If you stay reasonably well informed, you already know that the applied technology of fracking is one of the few bright spots in the current US economy. Here are some facts about the shale boom:
1) 12.1 million barrels per day
Over the past four years U.S. energy output — including oil, natural gas, and biofuel — has increased by 26% to 12.1 million boepd. Almost all of this can be credited to new shale plays like the Bakken, the Eagle Ford, and the Marcellus.
According to the IEA, the U.S. is expected to surpass Russia and Saudi Arabia in oil production by 2017…
2) 1,200 rigs
You can thank the success of horizontal drilling for much of America’s energy boom. In 2000, there were fewer than 50 horizontal drilling rigs in the U.S. Today, however, there are more than 1,200 in service across the country….
3) 2.1 million jobs
According to a study conducted by IHS, America’s shale boom has created 2.1 million direct and indirect jobs. The research firm also estimates that unconventional drilling boosted the average annual U.S. household income by $1,200 last year.
4) $100 billion in investment
The challenge of surging production is building enough infrastructure to actually move and store all of this stuff. ITG and Tortois Capital Advisors estimate that midstream master limited partnerships have set aside $100 billion for capital expenditures over the next three years…
5) 100 years of supply
Thanks to new drilling techniques, the latest estimate for America’s natural gas reserves is 2,200 trillion cubic feet. And while this number is highly debated, those reserves could supply the country for the next 100 years based on current consumption rates.
6) $175 billion per year
Due to a combination of surging production and falling demand, the U.S. now only imports 40% of its daily energy consumption from foreign countries — a 20-year low. For the first time in 50 years, America also became a net exporter of finished petroleum products in 2011. This shaved $175 billion off of the country’s trade deficit last year.
7) 6.3 billion cubic feet per day
Liquefied natural gas, or LNG, and oil could be America’s next export bonanza. In September, the Department of Energy granted conditional approval of Dominion Resources’ Cove Point natural gas export facility.
This boom is taking place on private land, by private concerns, in the face of a hostile US EPA.
Meanwhile in Europe, frack-phobia is in full bloom. The EU is set to enact draconian and counter-productive regulations to restrict shale oil & gas production — the end result of which will be a continuing rise in coal use, to compensate for the unreliability and intermittency of energy production caused by Europe’s growing dependency on big wind and big solar.
Europeans are generally phobic about reliable forms of energy in general, including nuclear, natural gas, coal, and anything else that might actually produce large-scale baseload power. How ironic that Europe is becoming ever more dependent upon coal as a result of its choice to increasingly risk everything on big wind and big solar.
Nuclear is generally acknowledged by competent analysts to be the safest form of power production over the past half century. Wind and solar are typically considered safe as well, but if you consider the growing risks of cascading blackouts and power shutdowns that an increasing dependency on big wind and big solar are creating, “safe” and “unsafe” take on added dimensions of meaning.
Humans generally have a poor conception of everyday risk. Test yourself. Below you are asked to choose the greater risk of two choices:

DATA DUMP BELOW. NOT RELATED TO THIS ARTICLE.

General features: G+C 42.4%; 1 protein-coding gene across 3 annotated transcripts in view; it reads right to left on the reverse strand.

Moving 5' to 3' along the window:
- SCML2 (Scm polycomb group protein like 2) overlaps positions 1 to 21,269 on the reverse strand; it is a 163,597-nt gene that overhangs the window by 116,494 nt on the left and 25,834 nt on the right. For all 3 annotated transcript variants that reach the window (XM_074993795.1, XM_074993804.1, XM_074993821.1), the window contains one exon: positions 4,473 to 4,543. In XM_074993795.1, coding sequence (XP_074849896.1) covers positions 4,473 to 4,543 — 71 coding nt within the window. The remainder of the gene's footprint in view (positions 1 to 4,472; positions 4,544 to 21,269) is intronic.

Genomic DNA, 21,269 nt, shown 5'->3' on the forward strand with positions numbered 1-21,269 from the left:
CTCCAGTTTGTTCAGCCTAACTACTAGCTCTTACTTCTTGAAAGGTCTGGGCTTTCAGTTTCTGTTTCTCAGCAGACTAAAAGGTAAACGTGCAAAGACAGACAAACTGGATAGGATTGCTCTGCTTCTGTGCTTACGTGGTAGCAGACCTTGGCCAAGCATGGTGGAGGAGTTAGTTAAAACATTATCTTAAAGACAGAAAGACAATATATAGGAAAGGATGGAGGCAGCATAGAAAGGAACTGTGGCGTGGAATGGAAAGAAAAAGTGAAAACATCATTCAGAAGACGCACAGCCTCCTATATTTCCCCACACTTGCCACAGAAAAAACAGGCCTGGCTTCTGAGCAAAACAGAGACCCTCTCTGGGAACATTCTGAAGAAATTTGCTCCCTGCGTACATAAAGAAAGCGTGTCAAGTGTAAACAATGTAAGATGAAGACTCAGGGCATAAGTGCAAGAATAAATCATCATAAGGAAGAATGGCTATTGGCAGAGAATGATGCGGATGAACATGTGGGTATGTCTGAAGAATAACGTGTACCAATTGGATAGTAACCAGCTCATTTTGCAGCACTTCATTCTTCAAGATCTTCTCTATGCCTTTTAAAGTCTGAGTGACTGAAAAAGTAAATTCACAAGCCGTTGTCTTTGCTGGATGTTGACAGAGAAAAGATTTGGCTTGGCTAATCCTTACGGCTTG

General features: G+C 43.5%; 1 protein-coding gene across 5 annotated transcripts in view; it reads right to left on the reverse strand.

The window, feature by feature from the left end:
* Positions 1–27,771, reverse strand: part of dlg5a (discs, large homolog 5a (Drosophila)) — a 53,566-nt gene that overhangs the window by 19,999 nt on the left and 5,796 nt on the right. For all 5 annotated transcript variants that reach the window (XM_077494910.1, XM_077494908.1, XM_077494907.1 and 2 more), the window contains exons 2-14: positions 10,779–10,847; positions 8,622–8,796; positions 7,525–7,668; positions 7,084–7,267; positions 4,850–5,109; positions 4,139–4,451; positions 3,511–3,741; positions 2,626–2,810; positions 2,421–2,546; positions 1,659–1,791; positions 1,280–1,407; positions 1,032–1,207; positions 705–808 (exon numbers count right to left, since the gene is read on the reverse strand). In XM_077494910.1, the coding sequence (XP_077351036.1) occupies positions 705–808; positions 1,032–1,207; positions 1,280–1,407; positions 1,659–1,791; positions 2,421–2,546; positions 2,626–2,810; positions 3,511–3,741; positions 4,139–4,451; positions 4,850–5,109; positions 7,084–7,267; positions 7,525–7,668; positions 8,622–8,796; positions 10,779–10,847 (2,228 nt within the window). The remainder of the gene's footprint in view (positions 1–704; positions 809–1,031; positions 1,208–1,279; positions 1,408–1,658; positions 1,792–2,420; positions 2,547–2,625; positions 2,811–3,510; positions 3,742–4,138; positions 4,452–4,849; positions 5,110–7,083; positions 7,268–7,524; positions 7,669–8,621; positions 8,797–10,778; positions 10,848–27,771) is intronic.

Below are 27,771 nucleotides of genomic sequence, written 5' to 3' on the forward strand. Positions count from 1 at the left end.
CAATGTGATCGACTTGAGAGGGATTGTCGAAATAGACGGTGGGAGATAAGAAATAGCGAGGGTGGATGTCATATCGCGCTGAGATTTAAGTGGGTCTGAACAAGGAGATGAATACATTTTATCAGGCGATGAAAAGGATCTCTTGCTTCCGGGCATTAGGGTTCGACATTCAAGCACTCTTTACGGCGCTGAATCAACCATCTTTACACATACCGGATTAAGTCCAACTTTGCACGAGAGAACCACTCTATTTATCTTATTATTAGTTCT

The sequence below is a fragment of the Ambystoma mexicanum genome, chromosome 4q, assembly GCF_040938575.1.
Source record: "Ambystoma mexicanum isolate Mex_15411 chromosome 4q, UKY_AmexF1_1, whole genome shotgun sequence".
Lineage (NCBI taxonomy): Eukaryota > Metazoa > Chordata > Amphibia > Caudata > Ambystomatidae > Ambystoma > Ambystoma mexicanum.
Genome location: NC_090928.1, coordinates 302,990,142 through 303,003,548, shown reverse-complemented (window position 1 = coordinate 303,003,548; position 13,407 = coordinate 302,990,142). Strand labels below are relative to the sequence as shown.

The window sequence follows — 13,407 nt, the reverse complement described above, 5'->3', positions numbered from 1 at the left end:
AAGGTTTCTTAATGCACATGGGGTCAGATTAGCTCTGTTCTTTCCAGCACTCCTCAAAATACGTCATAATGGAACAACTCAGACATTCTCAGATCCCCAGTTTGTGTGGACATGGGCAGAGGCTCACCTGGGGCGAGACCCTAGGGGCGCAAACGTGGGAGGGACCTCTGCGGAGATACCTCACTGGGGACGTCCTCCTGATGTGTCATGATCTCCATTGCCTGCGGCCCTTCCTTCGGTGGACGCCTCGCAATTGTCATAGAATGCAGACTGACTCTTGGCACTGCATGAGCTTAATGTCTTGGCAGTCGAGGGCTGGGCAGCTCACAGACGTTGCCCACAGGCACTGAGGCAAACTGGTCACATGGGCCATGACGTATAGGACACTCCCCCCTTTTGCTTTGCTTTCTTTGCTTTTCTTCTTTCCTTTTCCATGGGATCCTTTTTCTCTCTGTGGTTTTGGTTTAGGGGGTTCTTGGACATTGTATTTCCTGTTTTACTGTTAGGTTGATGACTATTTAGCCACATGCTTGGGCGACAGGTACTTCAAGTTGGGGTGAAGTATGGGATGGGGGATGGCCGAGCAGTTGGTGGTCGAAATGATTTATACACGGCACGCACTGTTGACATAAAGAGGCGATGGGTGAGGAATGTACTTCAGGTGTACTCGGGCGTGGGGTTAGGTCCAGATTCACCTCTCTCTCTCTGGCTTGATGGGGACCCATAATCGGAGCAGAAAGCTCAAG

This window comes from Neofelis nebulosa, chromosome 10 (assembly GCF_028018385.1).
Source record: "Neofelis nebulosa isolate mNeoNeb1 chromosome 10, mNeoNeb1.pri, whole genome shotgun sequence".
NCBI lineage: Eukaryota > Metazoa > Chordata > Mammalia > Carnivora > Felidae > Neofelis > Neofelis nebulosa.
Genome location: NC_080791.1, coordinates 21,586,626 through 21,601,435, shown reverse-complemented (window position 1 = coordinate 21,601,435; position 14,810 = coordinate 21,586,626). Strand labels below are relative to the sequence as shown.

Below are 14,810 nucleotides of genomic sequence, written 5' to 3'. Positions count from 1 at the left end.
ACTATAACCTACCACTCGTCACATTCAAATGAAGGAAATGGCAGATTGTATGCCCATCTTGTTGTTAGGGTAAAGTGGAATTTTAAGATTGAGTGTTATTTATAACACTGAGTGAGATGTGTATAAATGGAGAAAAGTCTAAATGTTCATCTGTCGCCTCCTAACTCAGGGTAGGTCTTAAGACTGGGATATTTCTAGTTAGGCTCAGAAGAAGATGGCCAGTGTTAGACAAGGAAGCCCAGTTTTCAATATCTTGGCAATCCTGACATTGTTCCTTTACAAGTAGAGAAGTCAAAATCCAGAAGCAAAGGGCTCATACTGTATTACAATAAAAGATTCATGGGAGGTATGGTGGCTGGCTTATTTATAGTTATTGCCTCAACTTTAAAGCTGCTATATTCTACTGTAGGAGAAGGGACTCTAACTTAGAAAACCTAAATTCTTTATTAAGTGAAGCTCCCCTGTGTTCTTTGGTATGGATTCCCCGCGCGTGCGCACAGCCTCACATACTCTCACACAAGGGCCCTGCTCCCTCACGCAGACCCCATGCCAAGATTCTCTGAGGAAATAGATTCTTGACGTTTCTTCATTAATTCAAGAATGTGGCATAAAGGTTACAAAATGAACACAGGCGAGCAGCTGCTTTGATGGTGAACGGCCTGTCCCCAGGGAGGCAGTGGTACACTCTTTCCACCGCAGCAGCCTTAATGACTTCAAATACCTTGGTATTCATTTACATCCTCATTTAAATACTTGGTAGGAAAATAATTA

What’s more dangerous? Your spouse or a serial killer?
What’s more dangerous: Your parent or your child?
What’s more dangerous: Dog bites or snake bites?
What’s more dangerous: Being a man or a being woman?
What’s more dangerous: Showers or baths?
What’s more dangerous: Frostbite or sunburn?
What’s more dangerous: Cocaine or heroin?
What’s more dangerous: Driving at daytime or nighttime?
What’s more dangerous: Motorcycles or horses?
What’s more dangerous: Buses or trains?
What’s more dangerous: Bears or lightning?
What’s more dangerous: The pen or the sword? _Find the answers at Insure.com
Most people are likely to choose the wrong answer, off the top of their heads. How about you?
One of the greatest risks of all — right up there with war, drought, pandemics, and famine — is the risk of a widespread electrical power blackout of intermediate to long duration (weeks to months). Particularly in multicultural cities, the risk of a violent breakdown of the social order is significant in the face of a loss of vital power supplies. Most people fail to consider such risks.
It is too much to ask for the masses of humans to grow up, face the reality of their precarious existences, and take some responsibility. It is the job of governments, media, academia, and vested interest activist organisations to keep the people distracted by faux issues.
But for those willing to give the issue some thought, remember: It is never to late to have a dangerous childhood.
Remember back to the cold war when various Governments were exploding large atomic bombs in the atmosphere? Some of these where thousands of times bigger than the Hiroshima bomb of World War II. And by how much did they raise background radiation levels? Not even once, let alone the 200,000 times you’d need to double our DSBs. They raised global radiation levels by less than 1/4 of one percent. Do the math. We could explode half a million Hiroshima sized nuclear bombs without even doubling average background radiation levels. Finland, as it happens, gets about triple the global annual natural level of background radiation and has a lower cancer rate than the UK, Australia or the US.
There are some slam-dunk winning reasons to avoid nuclear war but concerns about radiation aren’t among them.